Renters face struggle to find homes as supply dries up

Renters face struggle to find homes as supply dries up

10:58 AM, 23rd February 2022, About 2 years ago 48

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Demand for private rented housing remained strong at the end of 2021, according to new data released today by the National Residential Landlords Association.

A survey of private landlords across England and Wales, conducted in partnership with the research consultancy BVA/BDRC, found that 56% reported a rise in demand for privately rented homes in Q4 2021. This was almost identical to the 57% who saw the same trend in the third quarter of 2021.

Regionally, demand was highest in the South West, with 77% of landlords confirming that demand increased in the final quarter of 2021. Meanwhile, in a sign of post-COVID recovery in the London market, 74 per cent of Central London landlords saw increased demand. 54% of landlords in this region witnessed a similar trend in Q3 2021.

Despite strong demand, across the country the proportion of landlords planning to reduce the number of properties they let (24%) outstrips the proportion plans to purchase homes to let (14%).

This research comes just days after the economic consultancy Capital Economics warned that, without urgent action, the supply of homes for private rent could fall by over half a million over the next ten years.

Capital Economics found that if owner-occupation and social housing continue at their ten-year average rate of growth, private rented sector supply would have to increase by 227,000 per year to hit government targets. It also noted that: “Even if the other [housing] tenures doubled their rate of growth, 105,000 homes for private rental would be needed each year, which is well above current rates of growth.

Ben Beadle, Chief Executive of the National Residential Landlords Association, said: “The rental housing supply crisis is only set to worsen, as renters continue to feel the effects of a market starved of a healthy supply of homes for private rent.

“The Government needs to accept that for all the rhetoric about homeownership, many people need to rent beforehand. Policies that dampen investment in the private rented sector serve only to reduce choice, drive up rents and, as a result, make homeownership more difficult to achieve.”

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14:22 PM, 26th February 2022, About 2 years ago

Exactly. If a boiler that belongs to an owner occupier blows up it can endanger lives in the whole building. It should be compulsory for all. Or for that matter an electrical issue which causes a fire. However, there is no current method to enforce this, except for landlords.

Old Mrs Landlord

14:44 PM, 26th February 2022, About 2 years ago

Reply to the comment left by Happy Landlord at 26/02/2022 - 14:01
Thanks HL, you have saved me the trouble of responding. For some reason Rod seems to have conflated me with Mick Roberts and made assumptions about my tenants and my membership of and views on landlord associations.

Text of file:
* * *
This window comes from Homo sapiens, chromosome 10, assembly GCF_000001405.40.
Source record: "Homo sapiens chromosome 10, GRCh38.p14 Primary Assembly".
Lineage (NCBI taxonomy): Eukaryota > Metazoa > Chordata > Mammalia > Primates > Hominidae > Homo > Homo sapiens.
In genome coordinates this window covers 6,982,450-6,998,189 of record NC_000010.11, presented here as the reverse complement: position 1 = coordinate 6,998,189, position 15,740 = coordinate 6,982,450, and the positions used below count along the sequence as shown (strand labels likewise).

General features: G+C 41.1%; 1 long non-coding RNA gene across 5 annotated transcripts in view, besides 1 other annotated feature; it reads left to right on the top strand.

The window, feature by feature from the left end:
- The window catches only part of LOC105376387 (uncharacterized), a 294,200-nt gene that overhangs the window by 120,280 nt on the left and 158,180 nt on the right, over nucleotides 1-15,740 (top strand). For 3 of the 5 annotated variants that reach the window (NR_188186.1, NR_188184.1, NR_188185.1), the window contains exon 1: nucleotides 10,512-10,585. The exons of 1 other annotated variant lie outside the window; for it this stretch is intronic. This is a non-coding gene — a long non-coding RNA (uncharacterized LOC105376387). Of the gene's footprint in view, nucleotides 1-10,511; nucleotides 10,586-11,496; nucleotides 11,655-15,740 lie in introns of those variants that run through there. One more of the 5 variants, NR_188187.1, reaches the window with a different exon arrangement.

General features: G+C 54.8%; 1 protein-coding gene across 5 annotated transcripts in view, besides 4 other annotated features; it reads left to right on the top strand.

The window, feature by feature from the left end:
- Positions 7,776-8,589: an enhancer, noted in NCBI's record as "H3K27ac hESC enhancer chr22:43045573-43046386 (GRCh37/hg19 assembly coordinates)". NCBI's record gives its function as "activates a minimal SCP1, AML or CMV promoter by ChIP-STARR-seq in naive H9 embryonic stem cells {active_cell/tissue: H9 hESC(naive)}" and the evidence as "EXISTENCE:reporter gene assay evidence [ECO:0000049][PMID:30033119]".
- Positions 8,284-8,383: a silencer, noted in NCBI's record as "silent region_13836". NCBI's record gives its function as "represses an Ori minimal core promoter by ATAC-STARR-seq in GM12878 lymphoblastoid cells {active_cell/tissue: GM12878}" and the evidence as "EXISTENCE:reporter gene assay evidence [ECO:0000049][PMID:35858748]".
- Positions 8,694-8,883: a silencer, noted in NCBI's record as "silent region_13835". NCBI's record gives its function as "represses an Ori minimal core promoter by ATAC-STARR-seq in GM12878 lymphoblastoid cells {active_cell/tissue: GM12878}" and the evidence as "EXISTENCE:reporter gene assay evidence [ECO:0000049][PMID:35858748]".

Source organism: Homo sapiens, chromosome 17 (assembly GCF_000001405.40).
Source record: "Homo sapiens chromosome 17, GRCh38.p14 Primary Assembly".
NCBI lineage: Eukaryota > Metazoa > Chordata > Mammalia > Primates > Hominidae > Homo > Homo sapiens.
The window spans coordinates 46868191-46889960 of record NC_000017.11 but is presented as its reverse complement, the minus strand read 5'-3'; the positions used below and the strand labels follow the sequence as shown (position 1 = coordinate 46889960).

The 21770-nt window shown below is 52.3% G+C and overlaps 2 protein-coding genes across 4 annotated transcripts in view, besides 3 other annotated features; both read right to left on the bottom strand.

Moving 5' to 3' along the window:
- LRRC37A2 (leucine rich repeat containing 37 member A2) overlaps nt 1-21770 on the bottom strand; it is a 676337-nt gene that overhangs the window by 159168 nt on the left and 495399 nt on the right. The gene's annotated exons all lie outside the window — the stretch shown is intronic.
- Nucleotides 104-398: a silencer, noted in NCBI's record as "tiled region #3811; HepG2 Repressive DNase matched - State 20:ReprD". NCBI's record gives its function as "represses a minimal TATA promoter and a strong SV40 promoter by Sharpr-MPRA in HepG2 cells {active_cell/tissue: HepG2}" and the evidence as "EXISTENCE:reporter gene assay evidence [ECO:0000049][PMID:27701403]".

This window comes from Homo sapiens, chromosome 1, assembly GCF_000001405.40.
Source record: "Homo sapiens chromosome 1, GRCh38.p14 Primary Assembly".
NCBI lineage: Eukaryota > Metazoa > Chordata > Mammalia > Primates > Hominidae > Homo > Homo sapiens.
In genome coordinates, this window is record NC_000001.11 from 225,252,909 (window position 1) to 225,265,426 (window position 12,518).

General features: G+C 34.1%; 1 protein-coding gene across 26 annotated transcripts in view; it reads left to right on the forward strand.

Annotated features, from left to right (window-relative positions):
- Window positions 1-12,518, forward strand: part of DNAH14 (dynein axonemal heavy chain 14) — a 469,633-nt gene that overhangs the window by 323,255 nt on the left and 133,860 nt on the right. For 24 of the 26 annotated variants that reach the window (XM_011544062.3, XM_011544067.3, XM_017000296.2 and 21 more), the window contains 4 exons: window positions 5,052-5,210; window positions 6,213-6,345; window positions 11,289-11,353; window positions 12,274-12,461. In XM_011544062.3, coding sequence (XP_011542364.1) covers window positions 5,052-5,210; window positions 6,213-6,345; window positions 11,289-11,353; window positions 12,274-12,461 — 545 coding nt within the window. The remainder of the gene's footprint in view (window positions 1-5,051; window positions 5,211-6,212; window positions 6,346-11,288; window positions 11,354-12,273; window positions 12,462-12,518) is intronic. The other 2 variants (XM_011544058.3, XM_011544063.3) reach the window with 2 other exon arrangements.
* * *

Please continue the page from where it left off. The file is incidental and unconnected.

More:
15:13 PM, 26th February 2022, About 2 years ago

Reply to the comment left by at 26/02/2022 - 13:28
I been a LL for 20 years. However, I have decided to sell up. I belong to a LL association and not impressed by the lack of support they give to the LL. My properties meet all current legislation and most meet the changes proposed. I would not rent a property that I was not prepared to live in. I used to believe that to rent a property in good order would mean that the tenant would respect it. WRONG. If you had gone through having to evict a tenant for non payment of rent only to find a nearly new property with £1,000's of damage, you might change your opinion. I have had NO support from the LL association and constraint from the government in evicting the tenant and obtaining compensation for damage, which will take at least 4 years to get back, if ever. I have had to pay out way more than any profit I made from renting to repair the damage so that the property is even presentable for sale. I will loose even more money on the sale, however, I do not need the stress.

All of the legislation is just limiting the choice for tenants. No one is forcing them to rent a particular property from the PRS. If they do not like what they see or where they are living they can move. It's called free choice. I do believe that a property that is rented should be safe and fit for purpose, but I am fed up of being on call 24/7 to sort out issues, most of which are caused by the tenants themselves, only to be told that tenants have more rights than I do and can effectively steal without recrimination.

The likes of Shelter only talk to tenants who have an issue, not the majority who are happy with the property they rent. Shelter, like the government are not in touch with reality.